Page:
Following Protocol

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VoIP technology is changing the way operators communicate with customers and suppliers

ood ordered, food assembled, food passed through window into waiting car, transaction complete. Elapsed time: two minutes. For many today, it would seem difficult to improve on this idyllic ode to efficiency. But thanks to a new system of Internet protocol, fast food just got faster. As companies turn their analog voice streams into digital packets that can be transmitted over the Internet, they’re speeding up communications with customers and suppliers alike.

Big players such as Wendy’s and McDonald are switching from traditional phone systems to Voice over Internet Protocol (VoIP) to boost customer service and cut costs. And, instead of building centralized call centres, manned by full-time staff — with all the real estate and labour costs that entails — companies are creating virtual call centres manned by part-time teleworkers who are paid per call, says Jeff Lorenz, VP of Marketing at Primus, a Toronto-based VoIP provider.

“When you call Pizza Hut or Swiss Chalet, you’re probably getting a teleworker. Now that almost everyone has an Internet connection at home, you can set up cheaper distributed systems across geographies and time zones. The customer doesn’t need to know where the client service rep is,” says Lorenz.

VoIP is moving downstream to medium-sized players too. Pizza Pizza, a chain operating 350 restaurants across Canada, has been using VoIP along with a mixture of in-house agents, home-based agents and outsourced agents since 2005. The company is currently expanding nationally, and VoIP makes it easy to engage new markets with a streamlined system, says Pat Finelli, chief marketing officer for the company. “VoIP allows us to diversify agents across multiple platforms. Our call centre operates with fewer interruptions, is more flexible than traditional call centres and cost effective,” he says.

One significant customer benefit that Pizza Pizza and other foodservice companies can offer, thanks to the latest in telephone technology, is one central telephone number for ordering in a particular geographic area. The process actually routes calls to the outlet that’s nearest to that particular customer. This gives national or regional chains the ability to use one catchy, jingle-backed phone number, which, in essence, becomes the phone number for any customer’s local outlet. “You can only do that kind of intelligent routing with VoIP,” says Rob Arnold, Atlanta-based senior industry analyst at global consultancy, Frost.

Arnold adds that smaller players are also taking advantage of VoIP. Many sports bars that have cable TV and just need basic voice services are ditching their analog service. “They can get cheaper phone service from their cable providers, since they can use the existing broadband wiring for voice and bundle it with their cable service.”

Related digital services such as fax over IP are also very popular with foodservice companies, he says. “They use it for ordering with their suppliers and customers. Since it’s software-based, there’s no paper, but it’s trackable, so you can store orders and retain records.”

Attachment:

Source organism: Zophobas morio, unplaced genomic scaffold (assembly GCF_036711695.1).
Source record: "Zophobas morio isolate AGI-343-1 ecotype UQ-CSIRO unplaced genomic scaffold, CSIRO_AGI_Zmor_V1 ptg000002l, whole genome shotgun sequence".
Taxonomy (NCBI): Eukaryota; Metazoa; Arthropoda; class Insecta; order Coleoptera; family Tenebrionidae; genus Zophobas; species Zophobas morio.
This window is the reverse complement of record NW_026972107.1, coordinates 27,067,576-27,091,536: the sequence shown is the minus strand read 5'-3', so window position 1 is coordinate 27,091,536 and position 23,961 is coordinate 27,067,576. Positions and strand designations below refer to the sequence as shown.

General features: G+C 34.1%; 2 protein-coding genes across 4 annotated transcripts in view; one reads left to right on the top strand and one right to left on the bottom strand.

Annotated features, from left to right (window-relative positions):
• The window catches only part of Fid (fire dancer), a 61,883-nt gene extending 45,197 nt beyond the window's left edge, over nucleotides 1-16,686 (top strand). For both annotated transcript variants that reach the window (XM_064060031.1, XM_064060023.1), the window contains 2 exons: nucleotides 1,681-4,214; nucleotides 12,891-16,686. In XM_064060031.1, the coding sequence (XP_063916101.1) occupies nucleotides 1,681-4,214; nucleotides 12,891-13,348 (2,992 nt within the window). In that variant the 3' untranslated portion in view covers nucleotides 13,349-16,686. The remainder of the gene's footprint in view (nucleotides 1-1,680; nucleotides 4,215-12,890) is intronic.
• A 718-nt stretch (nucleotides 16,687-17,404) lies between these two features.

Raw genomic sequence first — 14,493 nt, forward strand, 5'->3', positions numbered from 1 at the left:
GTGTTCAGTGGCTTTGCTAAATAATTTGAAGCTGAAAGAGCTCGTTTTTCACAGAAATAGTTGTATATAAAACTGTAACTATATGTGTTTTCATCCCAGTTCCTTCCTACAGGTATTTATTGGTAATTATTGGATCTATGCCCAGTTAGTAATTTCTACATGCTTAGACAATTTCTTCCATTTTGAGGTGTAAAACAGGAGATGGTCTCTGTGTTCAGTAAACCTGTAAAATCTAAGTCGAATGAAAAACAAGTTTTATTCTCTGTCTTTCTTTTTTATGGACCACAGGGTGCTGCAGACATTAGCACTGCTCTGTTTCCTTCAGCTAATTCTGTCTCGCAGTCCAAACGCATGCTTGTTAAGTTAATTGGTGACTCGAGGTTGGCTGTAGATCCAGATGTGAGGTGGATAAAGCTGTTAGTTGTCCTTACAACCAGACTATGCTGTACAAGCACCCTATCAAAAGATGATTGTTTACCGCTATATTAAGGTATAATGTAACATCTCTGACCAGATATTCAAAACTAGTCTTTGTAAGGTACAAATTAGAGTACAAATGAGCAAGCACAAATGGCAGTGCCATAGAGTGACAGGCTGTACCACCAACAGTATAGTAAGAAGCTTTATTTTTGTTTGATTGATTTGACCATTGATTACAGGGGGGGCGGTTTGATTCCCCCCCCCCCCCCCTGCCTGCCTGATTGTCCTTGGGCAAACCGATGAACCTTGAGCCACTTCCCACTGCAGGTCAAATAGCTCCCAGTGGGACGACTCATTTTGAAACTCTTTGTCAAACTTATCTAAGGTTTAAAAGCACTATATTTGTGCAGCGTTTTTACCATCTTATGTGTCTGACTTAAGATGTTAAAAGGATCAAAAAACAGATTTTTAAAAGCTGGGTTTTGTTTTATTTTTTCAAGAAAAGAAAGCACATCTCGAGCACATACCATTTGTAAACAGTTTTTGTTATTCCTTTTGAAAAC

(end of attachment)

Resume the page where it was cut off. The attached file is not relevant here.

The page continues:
For example, Labatt Food Service, which sends out about 350 faxes per day, implemented a fax over IP system last year because of the problems associated with traditional fax, such as analog lines locking up and fax blasts going to wrong destinations.

What’s more, new features can be offered once calls are digitized, says Arnold. “Many companies are offering click-to-call numbers on their websites. Say a customer has a smartphone and is browsing for an Italian restaurant, with one click, they can call to get directions or make a reservation.” And, self-service for customers via voice commands, instead of keying in numbers on phones, can be done more effectively with VoIP, compared with traditional analog systems, he adds. “Anything foodservice companies can do to get customers to their food faster, helps them.”

While many of these newer capabilities might surprise some managers, the pace of change seems destined to only increase, as more advanced technologies are fully deployed. Arnold says new IP-related communications services will be available in the future. These include presence-based services, which allow calls made to different numbers — office, home, or mobile — to be routed to one number and follow a person depending on their location. “Calls that ring at their desks would be routed to restaurant managers, who are moving around. And, managers could track where their delivery drivers are with one smartphone device. Presence service could also be set up so customers would be able to track a driver’s progress online, like tracking a UPS package.”

At the end of the day, foodservice operators can, and are continuing to rely on today’s analog platforms, but suffice it to say, VoIP, despite being new to the restaurant game, is gaining serious traction. And, if it’s supplying your competition with an edge, be that on the customer or the supply side, it may be time to rewrite your protocols.

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